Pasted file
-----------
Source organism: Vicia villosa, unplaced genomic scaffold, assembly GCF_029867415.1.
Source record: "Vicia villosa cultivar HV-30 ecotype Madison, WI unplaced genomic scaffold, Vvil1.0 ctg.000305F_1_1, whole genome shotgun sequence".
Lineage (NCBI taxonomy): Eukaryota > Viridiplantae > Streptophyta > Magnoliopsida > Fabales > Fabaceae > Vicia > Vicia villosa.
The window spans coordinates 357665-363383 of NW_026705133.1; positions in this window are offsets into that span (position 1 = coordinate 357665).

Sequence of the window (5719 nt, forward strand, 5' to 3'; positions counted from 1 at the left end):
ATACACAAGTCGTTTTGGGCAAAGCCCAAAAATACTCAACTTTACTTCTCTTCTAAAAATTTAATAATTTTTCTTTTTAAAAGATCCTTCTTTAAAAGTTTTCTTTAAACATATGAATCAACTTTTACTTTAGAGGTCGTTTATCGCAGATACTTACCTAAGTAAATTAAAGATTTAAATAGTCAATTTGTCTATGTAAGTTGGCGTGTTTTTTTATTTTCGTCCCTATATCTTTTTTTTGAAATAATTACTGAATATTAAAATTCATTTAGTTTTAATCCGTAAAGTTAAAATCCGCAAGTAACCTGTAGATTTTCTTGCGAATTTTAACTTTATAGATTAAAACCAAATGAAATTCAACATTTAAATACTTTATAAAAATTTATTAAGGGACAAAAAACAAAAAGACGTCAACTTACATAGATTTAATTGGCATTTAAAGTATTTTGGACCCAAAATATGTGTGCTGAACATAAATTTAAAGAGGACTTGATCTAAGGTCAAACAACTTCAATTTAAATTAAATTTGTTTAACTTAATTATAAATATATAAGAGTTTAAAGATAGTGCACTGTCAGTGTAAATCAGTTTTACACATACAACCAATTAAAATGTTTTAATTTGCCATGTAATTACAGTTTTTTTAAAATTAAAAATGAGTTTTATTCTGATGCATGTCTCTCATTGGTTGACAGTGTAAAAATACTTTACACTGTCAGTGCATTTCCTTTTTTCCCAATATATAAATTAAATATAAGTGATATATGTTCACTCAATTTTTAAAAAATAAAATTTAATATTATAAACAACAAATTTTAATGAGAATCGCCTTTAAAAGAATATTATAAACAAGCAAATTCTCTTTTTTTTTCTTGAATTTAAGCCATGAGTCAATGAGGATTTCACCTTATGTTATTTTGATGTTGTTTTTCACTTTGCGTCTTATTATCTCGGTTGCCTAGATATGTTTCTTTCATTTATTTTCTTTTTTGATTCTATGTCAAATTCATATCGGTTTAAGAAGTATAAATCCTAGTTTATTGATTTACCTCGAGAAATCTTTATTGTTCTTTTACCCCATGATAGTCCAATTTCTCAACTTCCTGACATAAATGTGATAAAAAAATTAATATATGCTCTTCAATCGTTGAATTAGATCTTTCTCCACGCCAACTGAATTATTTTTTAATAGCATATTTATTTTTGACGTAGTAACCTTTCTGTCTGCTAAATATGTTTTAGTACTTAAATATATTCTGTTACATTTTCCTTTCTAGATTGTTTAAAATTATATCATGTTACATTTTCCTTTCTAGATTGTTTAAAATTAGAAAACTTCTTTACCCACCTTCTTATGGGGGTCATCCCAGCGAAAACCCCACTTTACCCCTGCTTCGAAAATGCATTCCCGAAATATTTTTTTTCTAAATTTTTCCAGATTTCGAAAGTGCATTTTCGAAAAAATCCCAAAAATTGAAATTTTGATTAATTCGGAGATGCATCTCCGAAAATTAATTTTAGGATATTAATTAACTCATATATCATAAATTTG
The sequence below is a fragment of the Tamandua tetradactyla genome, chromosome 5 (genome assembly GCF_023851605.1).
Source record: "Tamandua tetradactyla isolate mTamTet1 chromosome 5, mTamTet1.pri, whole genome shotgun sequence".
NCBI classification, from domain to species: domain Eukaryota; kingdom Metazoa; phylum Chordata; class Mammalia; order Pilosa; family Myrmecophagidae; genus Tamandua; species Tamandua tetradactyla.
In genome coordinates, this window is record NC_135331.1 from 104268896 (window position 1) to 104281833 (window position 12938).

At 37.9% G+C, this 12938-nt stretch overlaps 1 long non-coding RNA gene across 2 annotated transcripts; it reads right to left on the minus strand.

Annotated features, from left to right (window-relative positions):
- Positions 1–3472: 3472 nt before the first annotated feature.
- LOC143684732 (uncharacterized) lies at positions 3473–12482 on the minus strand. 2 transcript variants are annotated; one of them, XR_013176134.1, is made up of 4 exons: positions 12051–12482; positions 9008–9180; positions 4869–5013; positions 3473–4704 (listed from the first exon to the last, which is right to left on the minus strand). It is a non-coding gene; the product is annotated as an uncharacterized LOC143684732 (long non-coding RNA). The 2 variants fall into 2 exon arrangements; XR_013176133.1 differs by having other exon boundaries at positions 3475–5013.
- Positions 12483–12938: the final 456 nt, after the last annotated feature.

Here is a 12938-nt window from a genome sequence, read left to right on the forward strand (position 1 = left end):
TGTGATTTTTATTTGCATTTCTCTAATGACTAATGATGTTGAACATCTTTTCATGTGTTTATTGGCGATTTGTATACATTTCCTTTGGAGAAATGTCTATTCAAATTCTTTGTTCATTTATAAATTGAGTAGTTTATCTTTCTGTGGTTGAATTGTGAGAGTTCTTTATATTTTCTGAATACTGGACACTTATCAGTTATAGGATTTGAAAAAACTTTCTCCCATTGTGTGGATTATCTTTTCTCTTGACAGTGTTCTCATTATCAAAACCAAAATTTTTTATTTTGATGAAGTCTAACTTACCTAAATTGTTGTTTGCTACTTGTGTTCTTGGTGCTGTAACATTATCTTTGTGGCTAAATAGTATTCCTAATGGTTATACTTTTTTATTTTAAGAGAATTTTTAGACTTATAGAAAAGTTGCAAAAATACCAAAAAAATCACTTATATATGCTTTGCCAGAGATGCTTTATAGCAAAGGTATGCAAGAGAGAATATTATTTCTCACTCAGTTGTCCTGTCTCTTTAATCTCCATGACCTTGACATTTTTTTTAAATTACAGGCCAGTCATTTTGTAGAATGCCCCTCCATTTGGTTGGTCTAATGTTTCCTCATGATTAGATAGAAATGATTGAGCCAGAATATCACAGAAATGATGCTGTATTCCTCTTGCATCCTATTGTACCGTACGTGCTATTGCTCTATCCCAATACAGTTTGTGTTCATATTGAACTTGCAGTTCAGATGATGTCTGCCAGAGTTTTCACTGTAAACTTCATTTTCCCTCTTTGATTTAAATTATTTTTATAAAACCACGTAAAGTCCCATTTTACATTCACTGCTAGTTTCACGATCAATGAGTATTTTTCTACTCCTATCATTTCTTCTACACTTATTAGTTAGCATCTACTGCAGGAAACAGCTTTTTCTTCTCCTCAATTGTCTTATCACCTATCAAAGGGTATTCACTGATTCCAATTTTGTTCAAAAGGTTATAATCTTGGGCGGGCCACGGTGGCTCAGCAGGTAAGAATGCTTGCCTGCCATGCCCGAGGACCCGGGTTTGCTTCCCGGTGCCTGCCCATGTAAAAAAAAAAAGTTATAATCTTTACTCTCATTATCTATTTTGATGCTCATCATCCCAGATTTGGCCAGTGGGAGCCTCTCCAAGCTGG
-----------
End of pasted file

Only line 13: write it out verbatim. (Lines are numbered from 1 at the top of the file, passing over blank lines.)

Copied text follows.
- Positions 1–3472: 3472 nt before the first annotated feature.